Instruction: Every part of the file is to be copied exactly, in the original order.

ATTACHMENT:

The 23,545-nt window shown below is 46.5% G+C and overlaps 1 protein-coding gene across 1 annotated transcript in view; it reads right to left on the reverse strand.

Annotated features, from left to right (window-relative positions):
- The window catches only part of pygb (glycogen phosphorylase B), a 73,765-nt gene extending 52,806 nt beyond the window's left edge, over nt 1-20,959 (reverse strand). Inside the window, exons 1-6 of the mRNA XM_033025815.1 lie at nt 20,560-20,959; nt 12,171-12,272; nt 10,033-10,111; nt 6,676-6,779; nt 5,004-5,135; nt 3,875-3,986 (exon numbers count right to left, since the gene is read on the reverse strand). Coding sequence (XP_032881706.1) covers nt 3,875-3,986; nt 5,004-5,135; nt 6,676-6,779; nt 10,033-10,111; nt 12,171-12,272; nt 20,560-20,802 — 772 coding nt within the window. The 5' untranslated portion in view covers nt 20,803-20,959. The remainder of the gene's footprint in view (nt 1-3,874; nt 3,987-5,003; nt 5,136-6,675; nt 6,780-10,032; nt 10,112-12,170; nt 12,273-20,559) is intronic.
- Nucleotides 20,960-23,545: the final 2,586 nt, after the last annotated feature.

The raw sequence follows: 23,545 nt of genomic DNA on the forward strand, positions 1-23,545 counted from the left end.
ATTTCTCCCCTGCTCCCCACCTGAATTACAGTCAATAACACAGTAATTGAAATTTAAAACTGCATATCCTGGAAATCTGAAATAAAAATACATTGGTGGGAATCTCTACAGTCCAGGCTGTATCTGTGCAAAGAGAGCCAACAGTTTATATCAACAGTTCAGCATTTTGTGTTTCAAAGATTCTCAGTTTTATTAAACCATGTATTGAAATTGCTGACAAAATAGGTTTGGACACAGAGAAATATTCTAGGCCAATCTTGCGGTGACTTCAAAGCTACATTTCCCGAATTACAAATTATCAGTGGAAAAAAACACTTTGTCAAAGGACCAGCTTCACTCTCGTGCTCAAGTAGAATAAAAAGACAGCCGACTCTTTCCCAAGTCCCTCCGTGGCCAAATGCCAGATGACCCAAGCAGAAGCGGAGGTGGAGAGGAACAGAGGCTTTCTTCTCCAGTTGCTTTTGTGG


The 23,545-nt window shown below is 46.5% G+C and overlaps 1 protein-coding gene across 1 annotated transcript in view; it reads right to left on the reverse strand.

Annotated features, from left to right (window-relative positions):
- The window catches only part of pygb (glycogen phosphorylase B), a 73,765-nt gene extending 52,806 nt beyond the window's left edge, over nt 1-20,959 (reverse strand). Inside the window, exons 1-6 of the mRNA XM_033025815.1 lie at nt 20,560-20,959; nt 12,171-12,272; nt 10,033-10,111; nt 6,676-6,779; nt 5,004-5,135; nt 3,875-3,986 (exon numbers count right to left, since the gene is read on the reverse strand). Coding sequence (XP_032881706.1) covers nt 3,875-3,986; nt 5,004-5,135; nt 6,676-6,779; nt 10,033-10,111; nt 12,171-12,272; nt 20,560-20,802 — 772 coding nt within the window. The 5' untranslated portion in view covers nt 20,803-20,959. The remainder of the gene's footprint in view (nt 1-3,874; nt 3,987-5,003; nt 5,136-6,675; nt 6,780-10,032; nt 10,112-12,170; nt 12,273-20,559) is intronic.
- Nucleotides 20,960-23,545: the final 2,586 nt, after the last annotated feature.

The raw sequence follows: 23,545 nt of genomic DNA on the forward strand, positions 1-23,545 counted from the left end.
ATTTCTCCCCTGCTCCCCACCTGAATTACAGTCAATAACACAGTAATTGAAATTTAAAACTGCATATCCTGGAAATCTGAAATAAAAATACATTGGTGGGAATCTCTACAGTCCAGGCTGTATCTGTGCAAAGAGAGCCAACAGTTTATATCAACAGTTCAGCATTTTGTGTTTCAAAGATTCTCAGTTTTATTAAACCATGTATTGAAATTGCTGACAAAATAGGTTTGGACACAGAGAAATATTCTAGGCCAATCTTGCGGTGACTTCAAAGCTACATTTCCCGAATTACAAATTATCAGTGGAAAAAAACACTTTGTCAAAGGACCAGCTTCACTCTCGTGCTCAAGTAGAATAAAAAGACAGCCGACTCTTTCCCAAGTCCCTCCGTGGCCAAATGCCAGATGACCCAAGCAGAAGCGGAGGTGGAGAGGAACAGAGGCTTTCTTCTCCAGTTGCTTTTGTGG